For most people, paint brushes or pottery wheels come to mind when they’re thinking of common art tools. But starting Sunday, they can add steamrollers to the list of things with which they can use to create art.
The Steamroller Print Event, the first-ever event of its kind at Chautauqua Institution, will be held from 1 to 3 p.m. Sunday at Bestor Plaza, and community members can watch as artists from the School of Art make prints using a road roller machine.
Before Sunday’s event, Tom Raneses, the school of art’s master printmaker, gathered a group of past and current students last week to create steamroller prints at the bus garage.
On Thursday, a group of about 11 people helped to ink over carved images on linoleum and wood boards so that when the steamroller drove over the paper placed on top of the boards, the ink would be pressed onto the paper. Each artist got to create multiple prints of their images, with one copy going to the Stroll Through the Arts Gala on July 30, where it will be auctioned off to raise money for the Visual Art Student Scholarship Program, Raneses said.
Kate Plourde, an artist who also works in the School of Art’s office and got to create an abstract print last week, said the size of the steamrolled prints are at a larger scale than normal prints. Most linoleum blocks are around 9 by 12 inches, whereas these prints were 24 inches by 36 inches.
Taro Takizawa, a graduate printmaking student at Syracuse University, was a student at the School of Art last year and returned to Chautauqua to participate in the steamroller printing last week. He said his image, which depicts a koi fish pond accompanied by geometric lines, took about two weeks to carve. The koi serves as both a reminder of his Japanese roots and to signify a thematic message, Takizawa said.
“It’s my way of representing how I enjoy getting away from stuff. Life is so busy and hectic,” Takizawa said. “I admire how they can just freely swim around, but they are also trapped in a pond. That kind of mismatch is what I’m interested in, and also visually they’re definitely really nice.”
For many current art students, the steamroller event was a special opportunity to learn more about printmaking in a larger scale than they were used to. Danqi Cai, the lone printmaking student at the School of Art this year, said she admired Takizawa’s work and wanted to participate to learn more about doing relief prints.
Heidi Roodvoets, another student, said she wanted to try something outside of the sculptures she usually makes and she had never seen steamroller printing before. She said she especially wanted to try it as she might not have another chance to do it again.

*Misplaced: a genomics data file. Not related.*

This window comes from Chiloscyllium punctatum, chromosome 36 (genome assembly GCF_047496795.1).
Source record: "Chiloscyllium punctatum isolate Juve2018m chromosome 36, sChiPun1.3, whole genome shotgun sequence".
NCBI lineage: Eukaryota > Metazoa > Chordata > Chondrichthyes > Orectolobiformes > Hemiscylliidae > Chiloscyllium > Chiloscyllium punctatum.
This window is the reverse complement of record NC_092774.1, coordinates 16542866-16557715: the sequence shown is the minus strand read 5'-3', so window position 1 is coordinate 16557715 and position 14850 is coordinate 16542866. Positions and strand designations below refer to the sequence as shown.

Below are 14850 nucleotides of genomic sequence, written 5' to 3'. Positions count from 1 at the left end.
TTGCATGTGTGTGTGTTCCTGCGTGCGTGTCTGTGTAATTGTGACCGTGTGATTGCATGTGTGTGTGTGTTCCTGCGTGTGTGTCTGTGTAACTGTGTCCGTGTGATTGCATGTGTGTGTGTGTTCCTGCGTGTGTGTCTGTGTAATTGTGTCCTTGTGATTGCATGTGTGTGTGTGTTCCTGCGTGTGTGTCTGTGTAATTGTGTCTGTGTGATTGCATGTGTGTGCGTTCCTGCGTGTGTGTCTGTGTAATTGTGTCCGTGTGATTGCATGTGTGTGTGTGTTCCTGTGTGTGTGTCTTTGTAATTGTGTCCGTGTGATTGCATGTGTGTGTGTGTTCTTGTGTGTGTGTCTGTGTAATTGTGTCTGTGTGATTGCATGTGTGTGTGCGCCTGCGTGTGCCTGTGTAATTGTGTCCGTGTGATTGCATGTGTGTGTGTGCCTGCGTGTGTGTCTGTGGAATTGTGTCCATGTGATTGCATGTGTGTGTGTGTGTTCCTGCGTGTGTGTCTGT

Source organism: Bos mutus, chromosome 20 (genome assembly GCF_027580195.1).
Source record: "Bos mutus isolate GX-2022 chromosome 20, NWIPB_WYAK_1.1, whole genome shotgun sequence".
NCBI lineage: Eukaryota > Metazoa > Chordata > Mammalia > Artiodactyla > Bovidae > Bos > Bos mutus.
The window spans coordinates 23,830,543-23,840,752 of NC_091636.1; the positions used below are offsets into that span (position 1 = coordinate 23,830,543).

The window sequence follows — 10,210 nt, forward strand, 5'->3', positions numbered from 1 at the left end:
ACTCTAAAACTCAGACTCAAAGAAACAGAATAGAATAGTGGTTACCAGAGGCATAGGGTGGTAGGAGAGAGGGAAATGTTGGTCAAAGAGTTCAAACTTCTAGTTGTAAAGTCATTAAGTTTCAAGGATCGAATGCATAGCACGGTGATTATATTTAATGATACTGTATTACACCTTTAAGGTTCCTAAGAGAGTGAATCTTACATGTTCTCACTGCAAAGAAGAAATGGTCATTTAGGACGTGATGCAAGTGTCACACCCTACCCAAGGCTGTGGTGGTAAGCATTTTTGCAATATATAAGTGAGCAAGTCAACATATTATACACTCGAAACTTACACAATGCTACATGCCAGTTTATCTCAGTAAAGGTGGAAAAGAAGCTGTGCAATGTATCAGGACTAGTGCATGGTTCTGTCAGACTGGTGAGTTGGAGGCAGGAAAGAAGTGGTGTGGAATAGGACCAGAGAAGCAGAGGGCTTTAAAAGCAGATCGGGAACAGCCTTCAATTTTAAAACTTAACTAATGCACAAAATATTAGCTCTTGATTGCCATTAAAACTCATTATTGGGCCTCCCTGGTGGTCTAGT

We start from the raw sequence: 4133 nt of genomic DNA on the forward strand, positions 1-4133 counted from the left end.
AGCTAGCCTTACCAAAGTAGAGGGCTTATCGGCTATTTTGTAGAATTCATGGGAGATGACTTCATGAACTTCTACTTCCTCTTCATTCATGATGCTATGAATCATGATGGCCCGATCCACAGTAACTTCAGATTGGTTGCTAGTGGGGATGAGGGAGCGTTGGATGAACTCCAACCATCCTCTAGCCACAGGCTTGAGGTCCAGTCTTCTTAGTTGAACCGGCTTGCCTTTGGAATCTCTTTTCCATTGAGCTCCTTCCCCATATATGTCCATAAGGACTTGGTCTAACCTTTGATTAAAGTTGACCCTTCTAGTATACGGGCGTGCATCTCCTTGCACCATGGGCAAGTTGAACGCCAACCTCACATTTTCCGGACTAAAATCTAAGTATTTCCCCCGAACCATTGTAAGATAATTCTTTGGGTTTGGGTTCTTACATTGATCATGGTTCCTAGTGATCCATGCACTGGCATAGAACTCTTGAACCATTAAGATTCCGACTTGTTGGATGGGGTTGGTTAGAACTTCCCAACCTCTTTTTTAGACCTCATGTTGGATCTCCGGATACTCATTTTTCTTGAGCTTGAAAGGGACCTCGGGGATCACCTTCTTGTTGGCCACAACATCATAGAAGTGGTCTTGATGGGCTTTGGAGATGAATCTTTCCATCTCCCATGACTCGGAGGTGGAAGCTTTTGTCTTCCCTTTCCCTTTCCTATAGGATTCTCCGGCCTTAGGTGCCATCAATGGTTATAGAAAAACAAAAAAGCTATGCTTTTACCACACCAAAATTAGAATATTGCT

Similarly, Thibaut Dapoigny, a painting student, said he was in Raneses’ printmaking class and wants to roll his own print at the event on Sunday. He said in just a week of the class, he’s learned “everything” from watching other printmakers work and how to adapt printmaking techniques to his own painting.
Betsy Vance, the president of VACI Partners, a group which raises money to give scholarships to students at the School of Art, said after the prints are done on Sunday, they will hang in Strohl Art Center and then be put up for auction. She said she hopes the unique art event will generate more support for art students and continue to help talented artists come to Chautauqua in the future.
“What we’ve learned over the years is that by providing scholarships to students, you’re able to get a more diverse population of students, and a much more interesting, dynamic group so it’s just a healthier environment all the way around,” Vance said. “Everyone learns from everybody else’s differences and new ideas and fresh approaches.”
Besides for the students, the event is also for the greater Chautauqua community to have a greater exposure to art, said Ken Lu, a ceramics student. Along with other students, Lu will be hosting and facilitating a free pinch pot event during the event where anyone can come and make their own creations with clay.
Lu said he will then fire the pots in a kiln and display them at the Annual Student Exhibition on July 24. Additionally, anyone who attends the exhibition will be able to pick up a pot for free, Lu said.
“It’s just trying to reach out to people outside of the art world because people who do art [are] only 10 percent, and people who we influence are only that 30 percent of society, so how in a better way can we actually reach out to 70 percent of people and get them interested?” Lu said. “I think art and ceramics, in my opinion, is part of our life and what we as humans try to do.”